I was also checking out [W J. Kirwin, G.M. Story, and J. D.A. Widdowson (editors)] The Dictionary of Newfoundland English (Toronto, 1990), which is online here (see the entry for spruce and spruce beer here) and I found some interesting usages of Spruce beer. From a savour from scurvy to starting fights and dances which “only the priest” was able to handle, Spruce beer has a distinguished, but often forgotten, role in Newfoundland’s history. Check out the entry for more!

What I found particularly interesting was the recipe for spruce beer from Sir Joseph Banks which appears in Sir Joseph Banks, Joseph Banks in Newfoundland and Labrador 1766: His Diary, Manuscripts and Collections, edited by A.M. Lysaght (University of California Press, 1971), pages 139-140.

Basically, his instructions were to take a 12 gallon copper kettle and “fill it as full of the Boughs of Black spruce as it will hold.” Then press them down, fill with water and boil it until the “rind” of the spruce will easily come off. This, he says, will “waste it about one third take them out.” To this spruce-infused water, he now says to add 1 gallon of molasses (“Melasses”) and boil until disolved. In a half hogshead (google tells me this is around 120 liters, so I’m guessing it’s just a big fermenter) combine 19 gallons of water and the mixture of spruce water and molasses. To finish “work it with Barm & Beergrounds & in Less than a week it is fit to Drink!” Barm is just the foam that forms on top of fermenting beverages, like beer and wine, so that’s the yeast source I’m guessing. That’s it!

He goes on to say (this is from the book, not the dictionary entry) that it’s a pretty weak liquor and that three kinds of “Flip Cald” can be made from it:” “Callibogus, Egg Calli & King Calli.” The term “Calibogus” is actually in Merriam Webster, but spelled with only one “l” (I’ll stick with Sir Joseph’s spelling). Callibogus, he states, is made from adding rum, brandy, or gin to the spruce beer. Egg Calli is made by heating Callibogus with egg and sugar, while King Calli is made by adding “spirit to the contents of the copper as soon as it is ready to put into the cask and drinking it hot.” I’m guessing the last one is just unfermented spruce beer combined with rum, brandy, or gin for those too impatient to wait a week. Can’t beat homemade Callibogus!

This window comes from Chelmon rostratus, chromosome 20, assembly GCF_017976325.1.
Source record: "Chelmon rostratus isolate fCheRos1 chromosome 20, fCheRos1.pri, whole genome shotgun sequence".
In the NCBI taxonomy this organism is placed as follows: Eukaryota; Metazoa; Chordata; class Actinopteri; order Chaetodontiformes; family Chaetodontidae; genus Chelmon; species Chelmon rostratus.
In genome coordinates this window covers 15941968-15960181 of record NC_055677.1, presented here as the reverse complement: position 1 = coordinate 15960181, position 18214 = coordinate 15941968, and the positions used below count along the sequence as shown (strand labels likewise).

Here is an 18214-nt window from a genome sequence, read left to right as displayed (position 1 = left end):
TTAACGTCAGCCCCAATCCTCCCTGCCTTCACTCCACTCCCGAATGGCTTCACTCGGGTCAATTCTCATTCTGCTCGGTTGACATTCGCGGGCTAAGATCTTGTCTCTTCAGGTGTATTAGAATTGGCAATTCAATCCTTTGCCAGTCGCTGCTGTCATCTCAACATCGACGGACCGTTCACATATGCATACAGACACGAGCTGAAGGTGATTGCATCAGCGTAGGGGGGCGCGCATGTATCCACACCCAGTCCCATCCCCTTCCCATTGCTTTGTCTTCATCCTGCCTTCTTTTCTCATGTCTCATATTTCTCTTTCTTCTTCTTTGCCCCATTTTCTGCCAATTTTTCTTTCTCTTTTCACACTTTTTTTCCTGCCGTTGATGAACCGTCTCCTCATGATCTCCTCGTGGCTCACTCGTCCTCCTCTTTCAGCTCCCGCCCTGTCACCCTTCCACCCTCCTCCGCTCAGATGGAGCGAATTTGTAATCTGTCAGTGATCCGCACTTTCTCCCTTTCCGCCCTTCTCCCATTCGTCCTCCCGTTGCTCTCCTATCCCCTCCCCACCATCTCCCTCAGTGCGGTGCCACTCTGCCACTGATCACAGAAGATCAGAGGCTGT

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Filed under Callibogus, History, Recipe, Spruce Beer

More Black Horse Labels

The goal of this project is to consolidate as much Newfoundland beer/brewery history into one place as possible. The Thomas Fisher Rare Book Library, at the University of Toronto, has a large collection of old beer labels donated by Lawrence C. Sherk which have been scanned in very high quality. Since they are creative commons licensed for sharing, remixing, or commercializing with the condition that “[y]ou must attribute the work in the manner specified by the author or licensor (but not in any way that suggests that they endorse you or your use of the work),” here are a few of the older Black Horse ones:

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Filed under Black Horse, History, Labels

United Nations of Beer (Black Horse)

Emily Urquhart has an article on the United Nations of Beer website (check it out here) which discusses the longing many Newfoundlanders (including myself) feel for Black Horse when living away. It’s a great piece which, unlike many of the more critical taste/aroma/colour/mouthfeel reviews (Beer Advocate or Rate Beer) really brings out the sentimental connection many people share with the brand.

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Filed under Black Horse, Culture